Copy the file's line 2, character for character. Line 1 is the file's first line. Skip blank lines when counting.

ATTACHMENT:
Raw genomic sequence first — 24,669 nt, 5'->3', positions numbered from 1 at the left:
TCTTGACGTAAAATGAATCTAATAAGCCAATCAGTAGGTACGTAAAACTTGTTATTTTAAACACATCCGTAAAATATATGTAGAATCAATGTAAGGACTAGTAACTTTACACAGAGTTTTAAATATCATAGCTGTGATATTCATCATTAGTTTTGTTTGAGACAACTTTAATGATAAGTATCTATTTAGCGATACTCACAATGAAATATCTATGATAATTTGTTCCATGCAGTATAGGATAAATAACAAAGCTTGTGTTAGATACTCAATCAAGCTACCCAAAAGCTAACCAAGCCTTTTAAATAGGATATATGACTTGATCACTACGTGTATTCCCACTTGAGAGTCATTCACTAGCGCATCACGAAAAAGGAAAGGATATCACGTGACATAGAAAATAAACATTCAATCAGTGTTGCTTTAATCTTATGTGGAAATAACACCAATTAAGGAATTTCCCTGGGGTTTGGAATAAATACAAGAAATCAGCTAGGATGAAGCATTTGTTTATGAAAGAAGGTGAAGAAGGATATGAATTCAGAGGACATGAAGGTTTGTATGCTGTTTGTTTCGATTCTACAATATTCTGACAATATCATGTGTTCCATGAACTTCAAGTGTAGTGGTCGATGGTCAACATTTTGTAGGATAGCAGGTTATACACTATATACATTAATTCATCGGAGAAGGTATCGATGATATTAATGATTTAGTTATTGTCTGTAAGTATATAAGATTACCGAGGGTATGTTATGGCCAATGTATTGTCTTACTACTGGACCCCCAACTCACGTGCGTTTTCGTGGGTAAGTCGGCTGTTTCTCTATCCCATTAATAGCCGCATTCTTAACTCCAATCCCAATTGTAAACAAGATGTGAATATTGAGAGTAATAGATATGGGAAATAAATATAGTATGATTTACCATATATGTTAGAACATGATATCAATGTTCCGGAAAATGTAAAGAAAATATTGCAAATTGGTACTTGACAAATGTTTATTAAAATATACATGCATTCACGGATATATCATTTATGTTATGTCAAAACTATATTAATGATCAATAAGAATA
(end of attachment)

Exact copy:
TCTTGACGTAAAATGAATCTAATAAGCCAATCAGTAGGTACGTAAAACTTGTTATTTTAAACACATCCGTAAAATATATGTAGAATCAATGTAAGGACTAGTAACTTTACACAGAGTTTTAAATATCATAGCTGTGATATTCATCATTAGTTTTGTTTGAGACAACTTTAATGATAAGTATCTATTTAGCGATACTCACAATGAAATATCTATGATAATTTGTTCCATGCAGTATAGGATAAATAACAAAGCTTGTGTTAGATACTCAATCAAGCTACCCAAAAGCTAACCAAGCCTTTTAAATAGGATATATGACTTGATCACTACGTGTATTCCCACTTGAGAGTCATTCACTAGCGCATCACGAAAAAGGAAAGGATATCACGTGACATAGAAAATAAACATTCAATCAGTGTTGCTTTAATCTTATGTGGAAATAACACCAATTAAGGAATTTCCCTGGGGTTTGGAATAAATACAAGAAATCAGCTAGGATGAAGCATTTGTTTATGAAAGAAGGTGAAGAAGGATATGAATTCAGAGGACATGAAGGTTTGTATGCTGTTTGTTTCGATTCTACAATATTCTGACAATATCATGTGTTCCATGAACTTCAAGTGTAGTGGTCGATGGTCAACATTTTGTAGGATAGCAGGTTATACACTATATACATTAATTCATCGGAGAAGGTATCGATGATATTAATGATTTAGTTATTGTCTGTAAGTATATAAGATTACCGAGGGTATGTTATGGCCAATGTATTGTCTTACTACTGGACCCCCAACTCACGTGCGTTTTCGTGGGTAAGTCGGCTGTTTCTCTATCCCATTAATAGCCGCATTCTTAACTCCAATCCCAATTGTAAACAAGATGTGAATATTGAGAGTAATAGATATGGGAAATAAATATAGTATGATTTACCATATATGTTAGAACATGATATCAATGTTCCGGAAAATGTAAAGAAAATATTGCAAATTGGTACTTGACAAATGTTTATTAAAATATACATGCATTCACGGATATATCATTTATGTTATGTCAAAACTATATTAATGATCAATAAGAATA